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Analysts and industry pundits are once again weighing in on what Apple should do with the pile of money that it’s currently sitting on — $250 billion in cash — and the latest take from J.P. Morgan is that it could use this money by acquiring Netflix, allowing it enter the video content market with a much stronger position.
In a new report from CNBC, J.P. Morgan analyst Samik Chatterjee describes Netflix as the “best strategic fit” for Apple due to its leading position in both engagement and creation of original content, making it stand out from “pure aggregators of content.”
We believe there is value to acquiring the most successful player in this space, which is hard to replicate with a smaller player in this market.Samik Chatterjee, J.P. Morgan analyst
This isn’t the first time we’ve heard analysts speculating on the topic of a Netflix acquisition by Apple. In fact, it seems to come up almost once a year, with either predictions that Apple is actually going to make the acquisition, or simply recommendations that the company should.
This time around, however, analysts seem more focused on Netflix’s role as a creator of original content, suggesting that it would make a good fit due to Apple’s preference of being an “aggregator of content,” rather than a traditional media company like Sony Pictures. However, Chatterjee seems to ignore the fact that Apple has committed $1 billion for producing original video content, and is expected to increase that to $4.2 billion by 2022. However, this is dwarfed by the $8 billion that Netflix budgeted for its own original content last year.
Chatterjee goes on to note that Netflix’s subscription model would be a good fit for Apple’s services revenue model, and that despite its high price tag, Netflix would actually be an easier acquisition for Apple than other competitors like Hulu or Amazon Prime — both of which also spend considerably more than Apple on producing original video content.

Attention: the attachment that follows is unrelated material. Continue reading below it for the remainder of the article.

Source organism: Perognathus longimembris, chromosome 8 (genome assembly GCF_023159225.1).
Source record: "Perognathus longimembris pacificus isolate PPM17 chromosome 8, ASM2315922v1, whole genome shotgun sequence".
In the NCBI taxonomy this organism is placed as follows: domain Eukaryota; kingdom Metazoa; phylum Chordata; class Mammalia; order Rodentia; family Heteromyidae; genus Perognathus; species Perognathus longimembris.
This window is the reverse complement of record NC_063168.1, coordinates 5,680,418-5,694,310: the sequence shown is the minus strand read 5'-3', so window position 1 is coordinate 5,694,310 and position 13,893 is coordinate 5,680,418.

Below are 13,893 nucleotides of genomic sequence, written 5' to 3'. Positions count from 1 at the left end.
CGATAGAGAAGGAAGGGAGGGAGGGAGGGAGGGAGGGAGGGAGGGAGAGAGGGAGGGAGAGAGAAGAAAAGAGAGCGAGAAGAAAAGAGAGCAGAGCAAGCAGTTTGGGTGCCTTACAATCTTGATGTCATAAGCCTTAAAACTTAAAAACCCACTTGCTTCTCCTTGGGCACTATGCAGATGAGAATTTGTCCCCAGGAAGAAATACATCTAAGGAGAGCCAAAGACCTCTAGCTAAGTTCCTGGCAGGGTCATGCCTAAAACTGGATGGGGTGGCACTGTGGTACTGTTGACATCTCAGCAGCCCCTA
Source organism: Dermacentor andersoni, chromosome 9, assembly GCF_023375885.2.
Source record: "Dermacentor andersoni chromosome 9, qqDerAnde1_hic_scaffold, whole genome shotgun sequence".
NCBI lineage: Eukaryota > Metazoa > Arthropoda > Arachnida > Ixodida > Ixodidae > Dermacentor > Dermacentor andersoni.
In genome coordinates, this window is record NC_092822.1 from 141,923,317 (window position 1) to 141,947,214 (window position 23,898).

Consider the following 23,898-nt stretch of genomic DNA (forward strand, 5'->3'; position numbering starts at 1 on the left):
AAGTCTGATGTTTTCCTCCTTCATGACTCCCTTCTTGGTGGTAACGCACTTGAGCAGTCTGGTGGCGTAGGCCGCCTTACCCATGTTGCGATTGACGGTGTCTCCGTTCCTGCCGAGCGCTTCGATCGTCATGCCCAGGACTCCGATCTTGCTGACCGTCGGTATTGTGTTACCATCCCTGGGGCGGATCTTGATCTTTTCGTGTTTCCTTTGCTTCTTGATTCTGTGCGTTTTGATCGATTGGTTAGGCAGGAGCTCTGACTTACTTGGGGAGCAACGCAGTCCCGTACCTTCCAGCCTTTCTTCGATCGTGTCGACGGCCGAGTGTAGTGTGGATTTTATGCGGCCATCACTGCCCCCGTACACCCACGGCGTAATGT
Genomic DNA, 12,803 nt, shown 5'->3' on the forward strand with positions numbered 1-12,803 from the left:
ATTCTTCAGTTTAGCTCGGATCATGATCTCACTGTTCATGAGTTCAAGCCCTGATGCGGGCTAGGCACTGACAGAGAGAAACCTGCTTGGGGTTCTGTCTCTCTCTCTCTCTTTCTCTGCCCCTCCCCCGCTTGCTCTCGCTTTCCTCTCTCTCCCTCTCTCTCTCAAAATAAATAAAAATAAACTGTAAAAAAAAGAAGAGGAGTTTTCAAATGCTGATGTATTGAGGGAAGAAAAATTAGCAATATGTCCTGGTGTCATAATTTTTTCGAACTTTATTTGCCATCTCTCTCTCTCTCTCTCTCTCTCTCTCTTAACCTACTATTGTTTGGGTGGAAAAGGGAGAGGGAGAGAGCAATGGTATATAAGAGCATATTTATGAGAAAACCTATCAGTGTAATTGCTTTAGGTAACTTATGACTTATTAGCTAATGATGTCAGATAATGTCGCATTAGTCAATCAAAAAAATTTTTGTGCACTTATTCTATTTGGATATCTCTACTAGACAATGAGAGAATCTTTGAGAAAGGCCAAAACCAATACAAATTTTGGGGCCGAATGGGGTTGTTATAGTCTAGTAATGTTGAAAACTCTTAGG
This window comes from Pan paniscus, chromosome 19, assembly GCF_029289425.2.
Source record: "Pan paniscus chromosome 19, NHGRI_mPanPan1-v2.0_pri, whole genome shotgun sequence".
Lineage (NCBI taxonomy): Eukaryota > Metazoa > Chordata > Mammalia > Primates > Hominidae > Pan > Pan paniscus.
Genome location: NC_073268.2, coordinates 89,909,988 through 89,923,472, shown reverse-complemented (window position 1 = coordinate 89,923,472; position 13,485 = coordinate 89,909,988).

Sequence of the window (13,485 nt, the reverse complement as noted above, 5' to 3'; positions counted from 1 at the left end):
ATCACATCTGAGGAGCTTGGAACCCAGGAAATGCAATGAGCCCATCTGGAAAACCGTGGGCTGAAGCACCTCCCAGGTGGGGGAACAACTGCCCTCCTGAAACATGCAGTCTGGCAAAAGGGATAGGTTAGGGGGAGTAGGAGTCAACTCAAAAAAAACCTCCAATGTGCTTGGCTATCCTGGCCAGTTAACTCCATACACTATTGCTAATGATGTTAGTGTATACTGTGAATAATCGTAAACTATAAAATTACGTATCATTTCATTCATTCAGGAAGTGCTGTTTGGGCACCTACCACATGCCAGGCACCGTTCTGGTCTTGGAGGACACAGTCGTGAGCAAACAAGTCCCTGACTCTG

Video streaming, including original video content, is a highly competitive market with established traditional media houses as well new entrants fighting aggressively for incremental subscribers, which is likely to make it difficult to scale any new platform to compete effectively.Samik Chatterjee, J.P. Morgan analyst
Chatterjee’s main point seems to be that Apple is better served by purchasing a streaming service rather than starting one of its own, although he also notes that Apple could also buy Activision, Blizzard, or Sonos, with the first two offering a stronger position in the gaming market, while the latter would offer synergy with the HomePod and AirPlay 2.
Purchasing Netflix, however, would make a serious dent in Apple’s sizeable cash reserves, with Chatterjee noting that the purchase would be likely to “command a sizeable premium” of around 20 percent, which could cost Apple $189 billion. Netflix has a current market value of $148 billion and $7 billion in net debt. Chatterjee concedes that although J.P. Morgan considers Netflix “the best strategic fit” it’s not likely due to the high premium that such an acquisition would require.
Meanwhile, Apple is forging ahead with its own plans, with its streaming service expected to launch this spring with a host of its own original content that will likely be offered free of charge to Apple device owners. Regardless of what analysts may be suggesting, Apple doesn’t seem to think it’s going to need Netflix to bolster its services business, regardless of flagging iPhone sales. While Apple acquired Beats to gain a foothold into the streaming market, this ultimately ended up being more about obtaining key industry influencers like Jimmy Iovine rather than any need for Beats’ technology or subscriber base. When it comes to streaming video, Apple has already succeeded in wooing many high-profile media executives to join up for its original content ambitions, and seems interested more in differentiating itself from Netflix than acquiring it.